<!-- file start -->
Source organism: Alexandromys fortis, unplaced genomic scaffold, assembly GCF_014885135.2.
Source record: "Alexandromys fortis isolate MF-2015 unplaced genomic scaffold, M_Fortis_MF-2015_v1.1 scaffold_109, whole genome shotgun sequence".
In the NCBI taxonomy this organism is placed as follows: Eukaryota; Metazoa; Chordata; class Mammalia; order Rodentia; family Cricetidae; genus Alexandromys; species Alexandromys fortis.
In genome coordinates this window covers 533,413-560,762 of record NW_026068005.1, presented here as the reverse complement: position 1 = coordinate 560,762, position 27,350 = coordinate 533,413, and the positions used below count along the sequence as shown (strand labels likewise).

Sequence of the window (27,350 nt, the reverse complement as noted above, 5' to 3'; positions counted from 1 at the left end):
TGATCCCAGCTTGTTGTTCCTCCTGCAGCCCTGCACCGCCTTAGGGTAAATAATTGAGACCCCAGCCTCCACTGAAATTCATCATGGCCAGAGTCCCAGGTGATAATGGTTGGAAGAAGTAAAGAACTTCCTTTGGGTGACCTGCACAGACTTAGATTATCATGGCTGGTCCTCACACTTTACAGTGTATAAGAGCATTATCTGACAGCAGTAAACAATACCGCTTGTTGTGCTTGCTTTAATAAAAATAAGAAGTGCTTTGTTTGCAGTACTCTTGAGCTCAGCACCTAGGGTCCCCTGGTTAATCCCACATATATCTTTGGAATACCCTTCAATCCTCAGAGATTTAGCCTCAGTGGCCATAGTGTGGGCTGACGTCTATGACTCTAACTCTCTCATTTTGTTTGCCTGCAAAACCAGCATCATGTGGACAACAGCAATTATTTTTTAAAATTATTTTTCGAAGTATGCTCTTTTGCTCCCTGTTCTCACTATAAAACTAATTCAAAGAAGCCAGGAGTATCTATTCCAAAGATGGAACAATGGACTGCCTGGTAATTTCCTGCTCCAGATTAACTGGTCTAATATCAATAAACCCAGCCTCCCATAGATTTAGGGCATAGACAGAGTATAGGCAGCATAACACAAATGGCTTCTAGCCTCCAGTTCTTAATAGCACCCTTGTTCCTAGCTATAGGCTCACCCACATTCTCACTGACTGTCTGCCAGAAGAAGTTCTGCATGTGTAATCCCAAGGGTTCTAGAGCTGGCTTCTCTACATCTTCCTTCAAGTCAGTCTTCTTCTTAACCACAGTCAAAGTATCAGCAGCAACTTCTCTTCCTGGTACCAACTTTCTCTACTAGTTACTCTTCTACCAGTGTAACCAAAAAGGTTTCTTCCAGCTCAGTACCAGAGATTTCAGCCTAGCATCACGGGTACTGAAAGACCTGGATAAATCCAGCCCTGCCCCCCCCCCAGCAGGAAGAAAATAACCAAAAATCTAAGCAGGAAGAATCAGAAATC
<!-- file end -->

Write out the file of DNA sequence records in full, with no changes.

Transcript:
Source organism: Alexandromys fortis, unplaced genomic scaffold, assembly GCF_014885135.2.
Source record: "Alexandromys fortis isolate MF-2015 unplaced genomic scaffold, M_Fortis_MF-2015_v1.1 scaffold_109, whole genome shotgun sequence".
In the NCBI taxonomy this organism is placed as follows: Eukaryota; Metazoa; Chordata; class Mammalia; order Rodentia; family Cricetidae; genus Alexandromys; species Alexandromys fortis.
In genome coordinates this window covers 533,413-560,762 of record NW_026068005.1, presented here as the reverse complement: position 1 = coordinate 560,762, position 27,350 = coordinate 533,413, and the positions used below count along the sequence as shown (strand labels likewise).

Sequence of the window (27,350 nt, the reverse complement as noted above, 5' to 3'; positions counted from 1 at the left end):
TGATCCCAGCTTGTTGTTCCTCCTGCAGCCCTGCACCGCCTTAGGGTAAATAATTGAGACCCCAGCCTCCACTGAAATTCATCATGGCCAGAGTCCCAGGTGATAATGGTTGGAAGAAGTAAAGAACTTCCTTTGGGTGACCTGCACAGACTTAGATTATCATGGCTGGTCCTCACACTTTACAGTGTATAAGAGCATTATCTGACAGCAGTAAACAATACCGCTTGTTGTGCTTGCTTTAATAAAAATAAGAAGTGCTTTGTTTGCAGTACTCTTGAGCTCAGCACCTAGGGTCCCCTGGTTAATCCCACATATATCTTTGGAATACCCTTCAATCCTCAGAGATTTAGCCTCAGTGGCCATAGTGTGGGCTGACGTCTATGACTCTAACTCTCTCATTTTGTTTGCCTGCAAAACCAGCATCATGTGGACAACAGCAATTATTTTTTAAAATTATTTTTCGAAGTATGCTCTTTTGCTCCCTGTTCTCACTATAAAACTAATTCAAAGAAGCCAGGAGTATCTATTCCAAAGATGGAACAATGGACTGCCTGGTAATTTCCTGCTCCAGATTAACTGGTCTAATATCAATAAACCCAGCCTCCCATAGATTTAGGGCATAGACAGAGTATAGGCAGCATAACACAAATGGCTTCTAGCCTCCAGTTCTTAATAGCACCCTTGTTCCTAGCTATAGGCTCACCCACATTCTCACTGACTGTCTGCCAGAAGAAGTTCTGCATGTGTAATCCCAAGGGTTCTAGAGCTGGCTTCTCTACATCTTCCTTCAAGTCAGTCTTCTTCTTAACCACAGTCAAAGTATCAGCAGCAACTTCTCTTCCTGGTACCAACTTTCTCTACTAGTTACTCTTCTACCAGTGTAACCAAAAAGGTTTCTTCCAGCTCAGTACCAGAGATTTCAGCCTAGCATCACGGGTACTGAAAGACCTGGATAAATCCAGCCCTGCCCCCCCCCCAGCAGGAAGAAAATAACCAAAAATCTAAGCAGGAAGAATCAGAAATC